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02Conditions handled in this department

Acute hepatitis, fulminant hepatic failure

We experience several hospitalizations every year for viral acute hepatitis. Hepatitis B, previously considered as transient, has been revealed as a condition which is highly likely to progress to a chronic condition. We conduct a variety of tests for viruses and are proactive in administering antiviral therapy to any cases which have a high probability of progression to chronic-stage disease.

If acute hepatitis worsens and results in fulminant hepatic failure, we intervene to revive the liver, while compensating for the complete loss of liver function. To achieve this, we work in close collaboration with specialists to administer treatments including plasmapheresis in the Intensive Care Unit and continuous hemodiafiltration in the Dialysis Unit. In instances where the outcomes of medical treatments do not appear to be promising for the patient, we examine the suitability of a transplant and refer the patient to an appropriate institution.

Chronic hepatitis

Recent developments in antiviral therapy pharmaceuticals used against viruses that lead to chronic viral hepatitis (such as hepatitis A and B), show promise in suppressing the progression of hepatitis, cirrhosis and liver cancer. Specialist doctors with ample experience, work together with patients individually to deliver the most suitable treatment, while advising them on potential side-effects.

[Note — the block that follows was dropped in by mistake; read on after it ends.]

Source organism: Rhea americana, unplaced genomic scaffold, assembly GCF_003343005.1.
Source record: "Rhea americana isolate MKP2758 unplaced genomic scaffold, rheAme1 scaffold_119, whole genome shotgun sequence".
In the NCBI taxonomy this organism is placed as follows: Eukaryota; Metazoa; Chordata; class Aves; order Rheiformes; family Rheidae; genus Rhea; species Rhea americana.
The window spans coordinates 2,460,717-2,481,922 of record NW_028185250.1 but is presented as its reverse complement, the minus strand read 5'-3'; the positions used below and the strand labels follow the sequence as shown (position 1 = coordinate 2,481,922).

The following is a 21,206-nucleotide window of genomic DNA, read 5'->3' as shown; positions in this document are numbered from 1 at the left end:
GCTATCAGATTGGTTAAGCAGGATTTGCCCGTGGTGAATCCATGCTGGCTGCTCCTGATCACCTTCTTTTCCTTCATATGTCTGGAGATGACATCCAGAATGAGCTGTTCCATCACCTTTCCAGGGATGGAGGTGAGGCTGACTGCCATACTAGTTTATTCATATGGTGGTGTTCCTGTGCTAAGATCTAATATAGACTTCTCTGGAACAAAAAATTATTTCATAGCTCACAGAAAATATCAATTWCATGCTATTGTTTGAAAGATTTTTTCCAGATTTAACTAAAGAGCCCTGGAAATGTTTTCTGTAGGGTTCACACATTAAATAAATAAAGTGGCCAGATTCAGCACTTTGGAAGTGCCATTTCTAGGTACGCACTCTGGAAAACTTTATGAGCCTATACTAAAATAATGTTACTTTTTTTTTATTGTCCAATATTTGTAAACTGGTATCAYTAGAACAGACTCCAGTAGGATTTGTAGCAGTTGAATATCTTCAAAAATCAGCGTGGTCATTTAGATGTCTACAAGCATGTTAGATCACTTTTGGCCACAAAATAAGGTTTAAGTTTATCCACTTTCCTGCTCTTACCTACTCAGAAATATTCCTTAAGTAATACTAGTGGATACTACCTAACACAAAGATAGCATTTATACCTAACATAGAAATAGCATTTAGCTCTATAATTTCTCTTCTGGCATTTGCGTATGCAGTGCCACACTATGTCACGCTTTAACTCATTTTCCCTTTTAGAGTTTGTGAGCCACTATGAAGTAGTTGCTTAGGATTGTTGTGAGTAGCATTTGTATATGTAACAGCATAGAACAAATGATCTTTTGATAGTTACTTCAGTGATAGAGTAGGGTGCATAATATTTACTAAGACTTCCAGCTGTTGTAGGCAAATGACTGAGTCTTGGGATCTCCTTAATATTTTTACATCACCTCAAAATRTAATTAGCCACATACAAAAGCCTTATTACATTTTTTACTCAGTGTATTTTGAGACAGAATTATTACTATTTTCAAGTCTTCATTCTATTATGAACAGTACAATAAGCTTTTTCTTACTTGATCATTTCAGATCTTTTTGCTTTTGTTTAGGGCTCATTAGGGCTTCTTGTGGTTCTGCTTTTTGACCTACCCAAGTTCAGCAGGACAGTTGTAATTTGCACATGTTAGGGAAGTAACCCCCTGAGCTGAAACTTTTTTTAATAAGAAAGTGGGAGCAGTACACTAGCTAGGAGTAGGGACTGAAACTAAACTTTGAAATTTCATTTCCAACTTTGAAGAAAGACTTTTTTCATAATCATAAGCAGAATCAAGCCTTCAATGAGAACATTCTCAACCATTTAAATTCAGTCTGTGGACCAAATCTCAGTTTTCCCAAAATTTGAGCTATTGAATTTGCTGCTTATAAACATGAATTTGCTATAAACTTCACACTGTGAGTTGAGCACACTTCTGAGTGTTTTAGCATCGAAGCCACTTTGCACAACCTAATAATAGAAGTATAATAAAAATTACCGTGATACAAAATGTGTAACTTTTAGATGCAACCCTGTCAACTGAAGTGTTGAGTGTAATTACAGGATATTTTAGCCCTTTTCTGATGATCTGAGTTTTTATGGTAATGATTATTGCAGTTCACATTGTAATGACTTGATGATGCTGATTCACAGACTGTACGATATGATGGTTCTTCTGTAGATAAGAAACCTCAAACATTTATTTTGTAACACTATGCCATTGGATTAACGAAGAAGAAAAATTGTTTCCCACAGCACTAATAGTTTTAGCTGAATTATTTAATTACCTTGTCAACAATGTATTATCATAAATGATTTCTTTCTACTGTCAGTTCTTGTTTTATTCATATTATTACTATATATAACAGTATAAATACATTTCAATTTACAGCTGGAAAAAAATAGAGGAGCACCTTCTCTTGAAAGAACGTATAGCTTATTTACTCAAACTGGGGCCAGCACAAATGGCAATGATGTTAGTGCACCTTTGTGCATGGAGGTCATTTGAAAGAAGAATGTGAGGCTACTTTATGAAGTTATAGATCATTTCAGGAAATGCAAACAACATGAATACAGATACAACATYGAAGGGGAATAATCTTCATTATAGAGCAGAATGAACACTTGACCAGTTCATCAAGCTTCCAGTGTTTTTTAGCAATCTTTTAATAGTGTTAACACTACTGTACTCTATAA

Hepatitis C: A comprehensive assessment is made according to various factors, including virus type, virus level, hepatitis stage, age and genetic disposition. The patient is then put on suitable treatment which is based around the administration of interferon. With interferon, is it essential that treatment continues to the final stages, so we work with the patients’ regular doctor to ensure that the full course of treatment is given.
Hepatitis B: A comprehensive assessment is made according to factors, including age, virus level, virus type and the state of the hepatitis, with the necessity of treatment and a course of treatment being decided upon. Treatment includes antiviral therapy by mouth (nucleoside analogue) and interferon. Recently, some patients receiving medication of a high potency such as autoimmune suppressive and anti-cancer agents have experienced reactivation of dormant hepatitis B, which is now known as de novo hepatitis. Here at this hospital we work with other departments, providing a combined and thorough diagnosis. We also work towards stopping the occurrence of hepatitis and in the event where it does occur, we work hard both towards an early response and stopping any increase in severity.

Liver cirrhosis

Liver cirrhosis can be complicated by conditions including peritoneal fluid; esophageal and gastric varices; and hepatic encephalitis (resulting in a coma), so while we look after any conditions, we also monitor the entire body. We have seen remarkable progress recently in regards to nutritional intervention treatment for liver conditions, with our nutritional response team consisting of nutritionists, nurses, pharmacists and physicians working together with patients to come up with the best suited nutritional intervention for each individual.